Unit Two Creating a Safe and Healthful Environment
Copyright Goodheart-Willcox Co., Inc.
Sexual Abuse
Sexual abuse is forcing a child to observe or
engage in sexual activities with an adult. Rape,
fondling, and indecent exposure are all forms of
sexual abuse. Each of these acts involves adults
using children for their own pleasure. Incest is
sexual abuse by a relative. Molestation is sexual
contact made by someone outside the family with
a child.
There are many signs of sexual abuse. A child
may have problems when walking or sitting. The
child may complain of itching, pain, or swelling
in the genital area. Some sexually abused
children have bruises in the genital or anal areas.
They may also have bruises in their mouths
and throats. Some may complain of pain when
Sexually abused children commonly have
poor peer behaviors. They may show extremely
disruptive or aggressive behaviors. Often they
will regress to infantile behaviors, such as baby-
talking, thumbsucking, or bed-wetting. Some
will show a lack of appetite. These children often
express affection in improper ways (Figure 11.10).
Mandated Reporting
Health care workers, social workers, school
administrators, and teachers are mandated
reporters of child abuse. This means they are
required by law to report any known or
suspected cases of child abuse or neglect. As
a mandated reporter, you should read your
state’s statute, a formal document drawn up
by elected offi cials. The statute will explain
your legal responsibilities and the penalties for
failing to make a report. To receive a copy of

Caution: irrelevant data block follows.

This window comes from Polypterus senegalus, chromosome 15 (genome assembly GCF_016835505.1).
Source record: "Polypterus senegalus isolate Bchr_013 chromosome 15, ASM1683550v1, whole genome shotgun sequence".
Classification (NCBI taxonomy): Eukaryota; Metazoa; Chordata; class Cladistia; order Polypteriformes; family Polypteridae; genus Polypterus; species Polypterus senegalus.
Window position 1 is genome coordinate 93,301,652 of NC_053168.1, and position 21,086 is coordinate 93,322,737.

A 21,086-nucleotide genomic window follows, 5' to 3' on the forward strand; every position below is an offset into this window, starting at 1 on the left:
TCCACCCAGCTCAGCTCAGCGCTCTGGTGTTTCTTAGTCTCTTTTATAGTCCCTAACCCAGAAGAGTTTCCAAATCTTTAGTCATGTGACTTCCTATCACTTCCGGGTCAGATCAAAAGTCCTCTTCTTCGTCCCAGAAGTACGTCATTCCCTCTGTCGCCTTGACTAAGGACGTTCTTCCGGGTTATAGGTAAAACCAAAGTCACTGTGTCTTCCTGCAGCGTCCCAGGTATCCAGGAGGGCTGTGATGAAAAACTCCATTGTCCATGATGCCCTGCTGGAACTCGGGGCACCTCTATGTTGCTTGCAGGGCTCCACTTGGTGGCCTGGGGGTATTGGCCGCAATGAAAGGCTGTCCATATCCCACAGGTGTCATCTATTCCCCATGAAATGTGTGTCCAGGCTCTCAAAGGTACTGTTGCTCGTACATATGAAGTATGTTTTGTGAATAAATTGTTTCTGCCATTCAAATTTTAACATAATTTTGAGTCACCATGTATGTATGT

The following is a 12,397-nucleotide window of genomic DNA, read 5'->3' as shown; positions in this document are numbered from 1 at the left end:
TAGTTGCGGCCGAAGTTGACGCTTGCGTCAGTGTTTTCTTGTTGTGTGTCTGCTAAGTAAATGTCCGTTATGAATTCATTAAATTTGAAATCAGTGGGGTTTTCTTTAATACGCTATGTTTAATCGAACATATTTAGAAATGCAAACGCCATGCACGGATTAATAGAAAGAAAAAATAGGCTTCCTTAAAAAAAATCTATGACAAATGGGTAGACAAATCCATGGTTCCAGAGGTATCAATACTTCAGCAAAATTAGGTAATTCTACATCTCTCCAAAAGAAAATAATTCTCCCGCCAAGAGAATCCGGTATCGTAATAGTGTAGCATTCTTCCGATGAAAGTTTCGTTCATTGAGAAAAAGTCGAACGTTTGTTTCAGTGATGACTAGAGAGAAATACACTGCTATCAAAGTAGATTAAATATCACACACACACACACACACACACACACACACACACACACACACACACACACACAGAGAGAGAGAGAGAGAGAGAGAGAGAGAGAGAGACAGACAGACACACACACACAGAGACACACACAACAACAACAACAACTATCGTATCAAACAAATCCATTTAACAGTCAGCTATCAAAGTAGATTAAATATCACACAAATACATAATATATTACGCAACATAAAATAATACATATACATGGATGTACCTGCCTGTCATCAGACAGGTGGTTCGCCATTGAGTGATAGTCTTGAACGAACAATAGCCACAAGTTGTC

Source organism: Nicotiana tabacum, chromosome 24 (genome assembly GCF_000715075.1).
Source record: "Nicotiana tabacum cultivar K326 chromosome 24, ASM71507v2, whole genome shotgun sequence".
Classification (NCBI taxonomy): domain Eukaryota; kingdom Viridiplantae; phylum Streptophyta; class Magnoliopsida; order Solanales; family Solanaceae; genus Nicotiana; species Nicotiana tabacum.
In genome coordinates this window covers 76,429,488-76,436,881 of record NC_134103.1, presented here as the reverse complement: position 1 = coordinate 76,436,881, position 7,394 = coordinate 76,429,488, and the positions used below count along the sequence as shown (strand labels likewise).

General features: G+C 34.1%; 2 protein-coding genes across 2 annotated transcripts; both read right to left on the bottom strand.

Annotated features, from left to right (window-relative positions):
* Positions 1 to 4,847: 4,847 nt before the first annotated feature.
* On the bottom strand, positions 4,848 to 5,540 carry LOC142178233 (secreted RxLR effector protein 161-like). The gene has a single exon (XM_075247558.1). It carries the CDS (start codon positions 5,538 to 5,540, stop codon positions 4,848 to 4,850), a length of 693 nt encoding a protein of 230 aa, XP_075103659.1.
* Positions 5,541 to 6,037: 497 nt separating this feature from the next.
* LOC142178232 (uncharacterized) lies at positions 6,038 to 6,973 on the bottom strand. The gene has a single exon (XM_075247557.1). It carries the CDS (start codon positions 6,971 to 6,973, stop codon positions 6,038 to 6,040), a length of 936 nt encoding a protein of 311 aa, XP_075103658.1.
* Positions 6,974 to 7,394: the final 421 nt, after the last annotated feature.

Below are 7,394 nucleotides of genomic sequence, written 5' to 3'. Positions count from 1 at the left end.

the statute, contact your local law enforcement
offi ce.
Follow your center’s procedure for
reporting child abuse and neglect to the proper
authorities. Your program must comply with
the law, but may also have other guidelines in
making a report. For instance, you might need
to complete certain paperwork and report the
abuse to the director or health consultant. Some
programs designate one employee to make all
reports of child abuse for the program. In other
programs, each staff member reports these
cases himself or herself.
If you must make a child abuse report,
do so immediately by telephone. Include the
name, age, and address of the child and his or
her parents or guardian. Report the facts that
led to your suspicion (Figure 11.11). After the
telephone conversation, confi rm the report in
writing. Make a copy of the written report for
the program and one for yourself. As long as
you make the report in good faith, you will not
be subject to legal action if your suspicions are
found not to be child abuse or neglect.
Should a child abuse case result in a
trial, you may be required to testify in court.
This may make you feel nervous, but focus
on telling the truth. Your legal and ethical
responsibility is to tell the court what you
know about the case that will help the court
protect the child.
Background Checks
Early childhood programs need to protect
themselves from potential child abuse
accusations. This is a licensing requirement
of many states. A background check needs
to be conducted on every new employee,
student teacher, and volunteer. This check will
determine if they have had any felony or child
abuse convictions.
Figure 11.10 Case Study
In recent weeks, Annabelle’s teachers began
noticing some unusual behaviors that caused them
to suspect she may be a victim of sexual abuse.
Annabelle refused help with clothing and toileting
needs. She would not allow teachers to help her
remove her outdoor clothing. After observing
another incident with another child, her teachers
had even greater concern. Annabelle liked Richard,
one of the children in her group. They saw her
touching him inappropriately during group time.
After observing Annabelle’s behavior, the
teachers reported their suspicions of abuse. They
realized if they waited for more proof, Annabelle
could be at greater risk of abuse.
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